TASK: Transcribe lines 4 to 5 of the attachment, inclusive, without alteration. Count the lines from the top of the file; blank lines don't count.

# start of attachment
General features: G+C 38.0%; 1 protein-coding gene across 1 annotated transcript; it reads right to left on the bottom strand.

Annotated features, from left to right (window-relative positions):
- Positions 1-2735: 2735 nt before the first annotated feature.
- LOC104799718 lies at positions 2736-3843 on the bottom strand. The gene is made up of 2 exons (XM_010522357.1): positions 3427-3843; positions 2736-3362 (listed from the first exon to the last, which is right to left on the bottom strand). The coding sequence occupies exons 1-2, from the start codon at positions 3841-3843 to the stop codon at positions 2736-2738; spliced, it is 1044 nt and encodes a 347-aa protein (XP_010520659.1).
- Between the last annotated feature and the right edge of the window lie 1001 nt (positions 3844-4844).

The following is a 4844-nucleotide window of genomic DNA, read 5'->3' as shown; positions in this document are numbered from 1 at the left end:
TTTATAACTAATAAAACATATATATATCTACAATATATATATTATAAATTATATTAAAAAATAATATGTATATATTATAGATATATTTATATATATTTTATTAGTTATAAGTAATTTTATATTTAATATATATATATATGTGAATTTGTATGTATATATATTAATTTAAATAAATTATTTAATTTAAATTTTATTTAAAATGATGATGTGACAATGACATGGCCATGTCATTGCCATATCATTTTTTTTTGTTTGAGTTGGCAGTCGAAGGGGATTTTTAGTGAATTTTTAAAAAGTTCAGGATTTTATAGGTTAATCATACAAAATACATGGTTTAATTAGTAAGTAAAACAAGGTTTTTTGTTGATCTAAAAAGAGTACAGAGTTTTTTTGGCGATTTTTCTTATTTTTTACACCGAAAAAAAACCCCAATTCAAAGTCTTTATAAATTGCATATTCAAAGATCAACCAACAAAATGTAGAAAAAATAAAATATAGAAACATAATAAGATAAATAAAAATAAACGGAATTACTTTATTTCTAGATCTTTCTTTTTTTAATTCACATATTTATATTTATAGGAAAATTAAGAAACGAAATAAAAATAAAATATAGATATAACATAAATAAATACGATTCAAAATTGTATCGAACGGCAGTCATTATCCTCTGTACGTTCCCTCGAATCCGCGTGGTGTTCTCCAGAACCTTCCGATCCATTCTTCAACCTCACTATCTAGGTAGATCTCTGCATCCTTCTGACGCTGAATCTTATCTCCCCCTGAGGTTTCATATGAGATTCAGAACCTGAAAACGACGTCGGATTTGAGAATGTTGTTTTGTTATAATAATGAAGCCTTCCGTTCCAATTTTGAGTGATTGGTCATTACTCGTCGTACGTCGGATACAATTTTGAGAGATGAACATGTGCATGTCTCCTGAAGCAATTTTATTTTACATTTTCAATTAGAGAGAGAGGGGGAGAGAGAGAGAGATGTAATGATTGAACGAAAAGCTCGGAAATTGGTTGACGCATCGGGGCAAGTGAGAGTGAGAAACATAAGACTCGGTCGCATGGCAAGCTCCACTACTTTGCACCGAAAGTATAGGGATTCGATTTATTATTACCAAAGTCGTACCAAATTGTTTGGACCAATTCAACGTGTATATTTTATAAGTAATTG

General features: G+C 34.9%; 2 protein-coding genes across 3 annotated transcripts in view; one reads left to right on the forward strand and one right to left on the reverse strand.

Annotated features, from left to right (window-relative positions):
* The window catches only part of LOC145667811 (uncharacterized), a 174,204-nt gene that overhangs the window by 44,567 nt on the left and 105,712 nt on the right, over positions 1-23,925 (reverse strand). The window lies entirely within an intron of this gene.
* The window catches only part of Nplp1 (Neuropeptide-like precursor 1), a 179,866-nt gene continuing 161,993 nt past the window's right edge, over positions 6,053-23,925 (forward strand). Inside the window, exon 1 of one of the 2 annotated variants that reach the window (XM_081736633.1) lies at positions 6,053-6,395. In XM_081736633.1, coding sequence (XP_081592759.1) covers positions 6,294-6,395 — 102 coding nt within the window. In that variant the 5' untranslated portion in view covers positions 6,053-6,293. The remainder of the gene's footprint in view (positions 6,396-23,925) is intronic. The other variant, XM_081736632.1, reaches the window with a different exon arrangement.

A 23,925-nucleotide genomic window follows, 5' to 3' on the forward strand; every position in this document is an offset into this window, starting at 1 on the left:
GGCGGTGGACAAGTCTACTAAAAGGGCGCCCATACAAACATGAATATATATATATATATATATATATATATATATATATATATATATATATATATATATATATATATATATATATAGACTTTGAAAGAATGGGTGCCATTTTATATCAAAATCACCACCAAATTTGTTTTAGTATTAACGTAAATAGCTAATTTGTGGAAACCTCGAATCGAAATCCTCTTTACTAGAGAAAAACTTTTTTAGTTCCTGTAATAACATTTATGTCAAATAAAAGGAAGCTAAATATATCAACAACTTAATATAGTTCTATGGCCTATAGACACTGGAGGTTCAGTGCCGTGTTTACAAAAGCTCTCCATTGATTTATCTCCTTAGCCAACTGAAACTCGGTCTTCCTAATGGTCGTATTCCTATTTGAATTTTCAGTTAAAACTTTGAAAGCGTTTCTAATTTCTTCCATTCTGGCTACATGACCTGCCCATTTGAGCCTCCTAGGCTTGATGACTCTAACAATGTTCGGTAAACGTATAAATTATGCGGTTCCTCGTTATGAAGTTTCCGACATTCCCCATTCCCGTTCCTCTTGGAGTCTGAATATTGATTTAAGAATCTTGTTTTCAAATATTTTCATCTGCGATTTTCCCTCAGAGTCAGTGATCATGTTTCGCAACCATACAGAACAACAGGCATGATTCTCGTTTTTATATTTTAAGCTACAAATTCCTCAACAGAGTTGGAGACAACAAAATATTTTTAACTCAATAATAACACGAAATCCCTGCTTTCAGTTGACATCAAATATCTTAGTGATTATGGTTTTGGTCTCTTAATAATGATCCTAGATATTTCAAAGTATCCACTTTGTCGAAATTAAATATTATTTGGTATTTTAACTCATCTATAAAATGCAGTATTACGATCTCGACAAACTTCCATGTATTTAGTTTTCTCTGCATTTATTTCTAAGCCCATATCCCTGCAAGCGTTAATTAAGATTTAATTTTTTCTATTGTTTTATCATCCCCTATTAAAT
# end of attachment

- LOC104799718 lies at positions 2736-3843 on the bottom strand. The gene is made up of 2 exons (XM_010522357.1): positions 3427-3843; positions 2736-3362 (listed from the first exon to the last, which is right to left on the bottom strand). The coding sequence occupies exons 1-2, from the start codon at positions 3841-3843 to the stop codon at positions 2736-2738; spliced, it is 1044 nt and encodes a 347-aa protein (XP_010520659.1).
- Between the last annotated feature and the right edge of the window lie 1001 nt (positions 3844-4844).